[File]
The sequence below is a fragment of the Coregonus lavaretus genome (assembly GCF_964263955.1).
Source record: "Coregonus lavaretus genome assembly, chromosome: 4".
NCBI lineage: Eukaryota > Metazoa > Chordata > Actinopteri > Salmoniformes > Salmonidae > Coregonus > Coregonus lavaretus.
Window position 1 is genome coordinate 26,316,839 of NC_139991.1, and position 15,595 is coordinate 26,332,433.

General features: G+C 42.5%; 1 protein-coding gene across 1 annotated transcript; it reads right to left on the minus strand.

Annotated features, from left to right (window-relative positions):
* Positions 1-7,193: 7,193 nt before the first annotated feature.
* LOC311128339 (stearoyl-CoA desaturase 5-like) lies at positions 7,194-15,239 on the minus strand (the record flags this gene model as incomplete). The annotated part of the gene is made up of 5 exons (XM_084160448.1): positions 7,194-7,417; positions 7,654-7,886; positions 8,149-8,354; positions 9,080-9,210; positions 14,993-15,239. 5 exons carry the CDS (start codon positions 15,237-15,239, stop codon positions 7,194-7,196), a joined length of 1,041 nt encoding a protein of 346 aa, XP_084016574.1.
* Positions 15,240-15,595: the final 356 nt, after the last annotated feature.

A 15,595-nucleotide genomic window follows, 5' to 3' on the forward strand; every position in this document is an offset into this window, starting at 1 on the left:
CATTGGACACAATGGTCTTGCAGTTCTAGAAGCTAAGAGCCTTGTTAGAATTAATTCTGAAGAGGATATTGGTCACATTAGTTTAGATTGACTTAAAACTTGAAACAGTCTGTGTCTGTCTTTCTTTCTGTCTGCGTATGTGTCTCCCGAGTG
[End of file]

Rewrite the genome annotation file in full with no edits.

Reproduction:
The sequence below is a fragment of the Coregonus lavaretus genome (assembly GCF_964263955.1).
Source record: "Coregonus lavaretus genome assembly, chromosome: 4".
NCBI lineage: Eukaryota > Metazoa > Chordata > Actinopteri > Salmoniformes > Salmonidae > Coregonus > Coregonus lavaretus.
Window position 1 is genome coordinate 26,316,839 of NC_139991.1, and position 15,595 is coordinate 26,332,433.

General features: G+C 42.5%; 1 protein-coding gene across 1 annotated transcript; it reads right to left on the minus strand.

Annotated features, from left to right (window-relative positions):
* Positions 1-7,193: 7,193 nt before the first annotated feature.
* LOC311128339 (stearoyl-CoA desaturase 5-like) lies at positions 7,194-15,239 on the minus strand (the record flags this gene model as incomplete). The annotated part of the gene is made up of 5 exons (XM_084160448.1): positions 7,194-7,417; positions 7,654-7,886; positions 8,149-8,354; positions 9,080-9,210; positions 14,993-15,239. 5 exons carry the CDS (start codon positions 15,237-15,239, stop codon positions 7,194-7,196), a joined length of 1,041 nt encoding a protein of 346 aa, XP_084016574.1.
* Positions 15,240-15,595: the final 356 nt, after the last annotated feature.

A 15,595-nucleotide genomic window follows, 5' to 3' on the forward strand; every position in this document is an offset into this window, starting at 1 on the left:
CATTGGACACAATGGTCTTGCAGTTCTAGAAGCTAAGAGCCTTGTTAGAATTAATTCTGAAGAGGATATTGGTCACATTAGTTTAGATTGACTTAAAACTTGAAACAGTCTGTGTCTGTCTTTCTTTCTGTCTGCGTATGTGTCTCCCGAGTG